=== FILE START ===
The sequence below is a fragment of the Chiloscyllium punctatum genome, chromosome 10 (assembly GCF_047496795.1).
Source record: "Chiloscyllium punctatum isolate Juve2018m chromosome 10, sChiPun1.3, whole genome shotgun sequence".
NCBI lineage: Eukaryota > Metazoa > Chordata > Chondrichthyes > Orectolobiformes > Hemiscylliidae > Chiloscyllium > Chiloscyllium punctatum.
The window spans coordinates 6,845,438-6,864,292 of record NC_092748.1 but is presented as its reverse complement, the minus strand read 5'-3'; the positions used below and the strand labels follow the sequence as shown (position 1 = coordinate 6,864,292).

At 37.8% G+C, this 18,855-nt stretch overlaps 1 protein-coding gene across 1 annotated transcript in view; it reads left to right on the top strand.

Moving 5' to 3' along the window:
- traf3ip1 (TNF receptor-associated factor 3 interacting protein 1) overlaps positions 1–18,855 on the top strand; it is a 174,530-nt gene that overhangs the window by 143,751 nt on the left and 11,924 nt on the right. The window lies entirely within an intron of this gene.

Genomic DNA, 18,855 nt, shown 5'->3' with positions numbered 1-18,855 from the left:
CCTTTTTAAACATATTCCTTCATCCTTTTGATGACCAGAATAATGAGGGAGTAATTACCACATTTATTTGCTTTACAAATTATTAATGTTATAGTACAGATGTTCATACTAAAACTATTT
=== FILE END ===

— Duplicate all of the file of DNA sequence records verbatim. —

The sequence below is a fragment of the Chiloscyllium punctatum genome, chromosome 10 (assembly GCF_047496795.1).
Source record: "Chiloscyllium punctatum isolate Juve2018m chromosome 10, sChiPun1.3, whole genome shotgun sequence".
NCBI lineage: Eukaryota > Metazoa > Chordata > Chondrichthyes > Orectolobiformes > Hemiscylliidae > Chiloscyllium > Chiloscyllium punctatum.
The window spans coordinates 6,845,438-6,864,292 of record NC_092748.1 but is presented as its reverse complement, the minus strand read 5'-3'; the positions used below and the strand labels follow the sequence as shown (position 1 = coordinate 6,864,292).

At 37.8% G+C, this 18,855-nt stretch overlaps 1 protein-coding gene across 1 annotated transcript in view; it reads left to right on the top strand.

Moving 5' to 3' along the window:
- traf3ip1 (TNF receptor-associated factor 3 interacting protein 1) overlaps positions 1–18,855 on the top strand; it is a 174,530-nt gene that overhangs the window by 143,751 nt on the left and 11,924 nt on the right. The window lies entirely within an intron of this gene.

Genomic DNA, 18,855 nt, shown 5'->3' with positions numbered 1-18,855 from the left:
CCTTTTTAAACATATTCCTTCATCCTTTTGATGACCAGAATAATGAGGGAGTAATTACCACATTTATTTGCTTTACAAATTATTAATGTTATAGTACAGATGTTCATACTAAAACTATTT